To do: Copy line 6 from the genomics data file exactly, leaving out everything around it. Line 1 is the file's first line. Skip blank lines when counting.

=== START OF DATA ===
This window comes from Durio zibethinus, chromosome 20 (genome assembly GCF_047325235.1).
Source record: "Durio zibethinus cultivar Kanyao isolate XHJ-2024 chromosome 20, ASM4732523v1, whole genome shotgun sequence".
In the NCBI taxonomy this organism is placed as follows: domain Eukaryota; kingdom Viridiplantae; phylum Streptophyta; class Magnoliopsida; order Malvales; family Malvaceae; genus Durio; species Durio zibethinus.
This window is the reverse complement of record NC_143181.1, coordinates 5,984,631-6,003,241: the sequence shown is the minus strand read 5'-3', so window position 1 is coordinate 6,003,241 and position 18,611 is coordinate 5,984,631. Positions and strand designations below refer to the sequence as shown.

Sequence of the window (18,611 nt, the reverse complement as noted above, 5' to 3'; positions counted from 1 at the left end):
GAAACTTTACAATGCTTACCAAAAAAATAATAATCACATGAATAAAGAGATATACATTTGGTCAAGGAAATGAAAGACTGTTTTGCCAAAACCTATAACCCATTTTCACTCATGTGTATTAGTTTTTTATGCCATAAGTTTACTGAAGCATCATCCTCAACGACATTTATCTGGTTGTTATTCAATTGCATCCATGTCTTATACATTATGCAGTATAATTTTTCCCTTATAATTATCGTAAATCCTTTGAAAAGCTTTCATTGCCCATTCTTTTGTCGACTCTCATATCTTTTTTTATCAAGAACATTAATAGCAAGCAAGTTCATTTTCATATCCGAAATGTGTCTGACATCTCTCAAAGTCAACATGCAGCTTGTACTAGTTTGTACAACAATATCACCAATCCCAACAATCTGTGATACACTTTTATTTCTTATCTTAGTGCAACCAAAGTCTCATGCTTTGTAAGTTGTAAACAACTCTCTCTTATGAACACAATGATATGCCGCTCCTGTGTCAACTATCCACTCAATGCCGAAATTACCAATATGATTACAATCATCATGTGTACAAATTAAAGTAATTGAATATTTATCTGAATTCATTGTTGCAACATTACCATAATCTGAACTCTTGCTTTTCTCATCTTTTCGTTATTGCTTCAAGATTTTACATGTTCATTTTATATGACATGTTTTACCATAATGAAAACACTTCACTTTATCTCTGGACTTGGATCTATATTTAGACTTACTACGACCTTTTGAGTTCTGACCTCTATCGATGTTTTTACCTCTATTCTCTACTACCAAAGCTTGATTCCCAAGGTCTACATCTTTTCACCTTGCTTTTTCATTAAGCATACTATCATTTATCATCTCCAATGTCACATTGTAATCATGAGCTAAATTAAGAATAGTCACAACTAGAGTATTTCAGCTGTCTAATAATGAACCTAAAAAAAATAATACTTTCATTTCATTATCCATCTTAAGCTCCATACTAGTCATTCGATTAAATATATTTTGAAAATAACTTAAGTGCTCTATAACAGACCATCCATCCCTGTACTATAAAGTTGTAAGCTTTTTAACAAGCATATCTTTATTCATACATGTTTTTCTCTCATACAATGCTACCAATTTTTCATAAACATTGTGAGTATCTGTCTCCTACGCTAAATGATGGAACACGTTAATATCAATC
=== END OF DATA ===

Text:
GAAACTTTACAATGCTTACCAAAAAAATAATAATCACATGAATAAAGAGATATACATTTGGTCAAGGAAATGAAAGACTGTTTTGCCAAAACCTATAACCCATTTTCACTCATGTGTATTAGTTTTTTATGCCATAAGTTTACTGAAGCATCATCCTCAACGACATTTATCTGGTTGTTATTCAATTGCATCCATGTCTTATACATTATGCAGTATAATTTTTCCCTTATAATTATCGTAAATCCTTTGAAAAGCTTTCATTGCCCATTCTTTTGTCGACTCTCATATCTTTTTTTATCAAGAACATTAATAGCAAGCAAGTTCATTTTCATATCCGAAATGTGTCTGACATCTCTCAAAGTCAACATGCAGCTTGTACTAGTTTGTACAACAATATCACCAATCCCAACAATCTGTGATACACTTTTATTTCTTATCTTAGTGCAACCAAAGTCTCATGCTTTGTAAGTTGTAAACAACTCTCTCTTATGAACACAATGATATGCCGCTCCTGTGTCAACTATCCACTCAATGCCGAAATTACCAATATGATTACAATCATCATGTGTACAAATTAAAGTAATTGAATATTTATCTGAATTCATTGTTGCAACATTACCATAATCTGAACTCTTGCTTTTCTCATCTTTTCGTTATTGCTTCAAGATTTTACATGTTCATTTTATATGACATGTTTTACCATAATGAAAACACTTCACTTTATCTCTGGACTTGGATCTATATTTAGACTTACTACGACCTTTTGAGTTCTGACCTCTATCGATGTTTTTACCTCTATTCTCTACTACCAAAGCTTGATTCCCAAGGTCTACATCTTTTCACCTTGCTTTTTCATTAAGCATACTATCATTTATCATCTCCAATGTCACATTGTAATCATGAGCTAAATTAAGAATAGTCACAACTAGAGTATTTCAGCTGTCTAATAATGAACCTAAAAAAAATAATACTTTCATTTCATTATCCATCTTAAGCTCCATACTAGTCATTCGATTAAATATATTTTGAAAATAACTTAAGTGCTCTATAACAGACCATCCATCCCTGTACTATAAAGTTGTAAGCTTTTTAACAAGCATATCTTTATTCATACATGTTTTTCTCTCATACAATGCTACCAATTTTTCATAAACATTGTGAGTATCTGTCTCCTACGCTAAATGATGGAACACGTTAATATCAATC